Carroll Shelby and The Cars he Brought to Life P.2

Updated: May 17, 2021

From winning the 24 hours of Lemans to helping Chrysler develop a quick little hatchback, few people have left a mark on automotive culture quite like Carrol Shelby.

Ford's Mustang was a tremendous sales accomplishment when launched in the spring of 1964. Still, Lee Iacocca, who was Ford's Division General Manager, was concerned, even though it was selling well. The Mustang needed a performance image, and Lee didn't think it fit into the Ford Division Total Performance marketing program. So Iacocca asked Shelby if he could make the Mustang into a genuine sports car. The outcome was the 1965 Shelby Mustang GT350. As a result, the Shelby Mustang earned its sports car and performance image on race tracks across the United States. Participating in the Sports Car Club of America's B Production Class, the Mustang GT350 raced against Corvette Stingrays, Jaguar XKEs, Sunbeam Tigers, and several different Ferraris. The Mustang GT350 dominated the competition, winning the 1965 B Production National Championship while establishing a predominant performance image for the Ford Mustang.

Looking to give the Shelby mustang a little bit more power, Carrol introduced the GT500 in 1967 after Ford had enlarged the Mustang enough to hold a big-block V-8. This new GT500 was powered by a 428 cobra jet engine that was rated at 335 horsepower. However, many people claim that Ford and Shelby lied about the Cobra Jets power output, and the engines were actually making closer to 400 horsepower and 440 lb-ft of torque.

During their time working on the GT350, Ford GT, and Cobra programs, Shelby and Iacocca became friends. Then, in late 1978, Iacocca was hired by Chrysler Corporation to rescue the corporation from bankruptcy. He more than succeeded and, by 1982, wanted to re-establish Dodge as the performance division of Chrysler Corporation. To fulfill his aspiration, Lee Iacocca asked Carroll to help him rebuild Dodge's performance image that had been long lost.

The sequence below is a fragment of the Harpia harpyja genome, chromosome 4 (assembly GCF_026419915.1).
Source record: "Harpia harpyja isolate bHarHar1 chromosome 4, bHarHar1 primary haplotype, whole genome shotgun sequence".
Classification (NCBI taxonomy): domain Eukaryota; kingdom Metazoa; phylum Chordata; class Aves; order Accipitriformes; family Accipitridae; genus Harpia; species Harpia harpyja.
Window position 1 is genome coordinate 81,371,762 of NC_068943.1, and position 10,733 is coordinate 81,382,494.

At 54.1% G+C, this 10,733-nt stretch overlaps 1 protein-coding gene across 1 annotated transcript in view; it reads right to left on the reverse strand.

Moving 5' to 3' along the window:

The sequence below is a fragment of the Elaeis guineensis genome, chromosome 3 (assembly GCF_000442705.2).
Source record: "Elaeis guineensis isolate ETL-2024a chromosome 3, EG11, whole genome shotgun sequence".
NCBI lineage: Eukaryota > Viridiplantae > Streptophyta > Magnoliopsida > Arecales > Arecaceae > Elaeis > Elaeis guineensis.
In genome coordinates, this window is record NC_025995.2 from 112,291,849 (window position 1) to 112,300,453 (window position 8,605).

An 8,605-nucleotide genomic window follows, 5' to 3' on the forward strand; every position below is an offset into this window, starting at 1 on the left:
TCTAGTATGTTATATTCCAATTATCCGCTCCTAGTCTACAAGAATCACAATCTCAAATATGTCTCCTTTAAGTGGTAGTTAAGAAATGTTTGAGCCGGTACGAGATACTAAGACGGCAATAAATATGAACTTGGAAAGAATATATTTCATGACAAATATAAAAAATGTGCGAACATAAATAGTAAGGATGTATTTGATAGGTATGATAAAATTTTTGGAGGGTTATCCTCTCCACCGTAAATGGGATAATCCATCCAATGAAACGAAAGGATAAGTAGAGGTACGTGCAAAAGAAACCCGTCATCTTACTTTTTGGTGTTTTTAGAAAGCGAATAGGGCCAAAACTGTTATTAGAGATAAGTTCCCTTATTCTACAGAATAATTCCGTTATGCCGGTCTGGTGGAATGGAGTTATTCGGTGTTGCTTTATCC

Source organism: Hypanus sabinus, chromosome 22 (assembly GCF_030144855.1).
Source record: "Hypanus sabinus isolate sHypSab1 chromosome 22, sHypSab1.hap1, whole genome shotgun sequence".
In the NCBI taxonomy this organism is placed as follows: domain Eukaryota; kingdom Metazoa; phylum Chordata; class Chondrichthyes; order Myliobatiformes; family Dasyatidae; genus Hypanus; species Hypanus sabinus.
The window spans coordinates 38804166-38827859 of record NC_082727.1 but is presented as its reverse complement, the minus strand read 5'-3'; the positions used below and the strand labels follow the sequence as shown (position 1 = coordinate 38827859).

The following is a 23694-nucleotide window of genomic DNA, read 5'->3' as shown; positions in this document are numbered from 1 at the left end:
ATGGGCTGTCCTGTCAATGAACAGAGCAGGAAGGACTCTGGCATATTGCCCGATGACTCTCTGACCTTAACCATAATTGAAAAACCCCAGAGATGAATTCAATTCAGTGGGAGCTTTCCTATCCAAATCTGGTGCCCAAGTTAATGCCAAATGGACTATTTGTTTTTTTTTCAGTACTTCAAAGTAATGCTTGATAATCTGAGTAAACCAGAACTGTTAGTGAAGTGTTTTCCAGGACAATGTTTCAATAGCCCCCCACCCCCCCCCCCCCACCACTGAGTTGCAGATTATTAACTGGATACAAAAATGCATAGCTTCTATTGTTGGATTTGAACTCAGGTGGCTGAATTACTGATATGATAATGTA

Their collaboration started with the launch of the 1983 Dodge Shelby Charger. The Shelby Charger was built on the factory Charger assembly lines. With enhanced styling and modified suspensions, the 1983-87 Shelby Chargers were quick, economical performance cars, especially when the turbocharged 2.2L engines were introduced in 1985. Carrol Shelby was also the driving force behind the Dodge Omni GLH (for "Goes Like Hell!), making waves in the Hot Hatch class of performance cars. With the bonus of an intercooler, Shelby manifold, and turned the boost up to 12 psi, these lightweight four-cylinder Shelby's performed like V-8s.

In 1988, the president of Chrysler, Bob Lutz, wanted to build a sports car on the same principles as the original Shelby Cobra. Lutz wanted a Chrysler with raw driving performance, abundant horsepower, and aggressive looks. Lutz figured Chrysler had all the tools needed to develop such a sports car quickly; Lutz had the idea to use the V-10 engine that was being developed for the heavy-duty Dodge Ram pickup truck and the suspension parts from Dakota pickup truck. In hearing about Bob Lutz's idea, lead truck engineer François Castaing and Chrysler designer Tom Gale were sold on the project. Carroll Shelby was convinced to join the project, who loved the idea of a Cobra-inspired Chrysler. With Carrol Shelby on board, CEO of Chrysler Lee Iacocca gave the green light.

When the viper hit showrooms in 1992, it was an instant sensation, with its huge 400 horsepower V10 and lack of driver's aids made it almost impossible to control for the average driver.

The last car Carroll Shelby directly had a hand in creating and developing before his passing was a Ford. In 2011, Shelby American company collaborated with Electronic Arts to create the GT500 Super Snake 2011. This car is based on the 2011 Mustang GT but came with a mindblowing (for the time) 750 horsepower from its 5.4L V8.

Shelby passed away on May 10, 2012, at the age of 89. Carral had been suffering from a severe hereditary heart illness since he was a young boy. Few people have left such a significant impact on the automotive world as Carroll Shelby, and the cars he developed are still some of the most sought after in the world.

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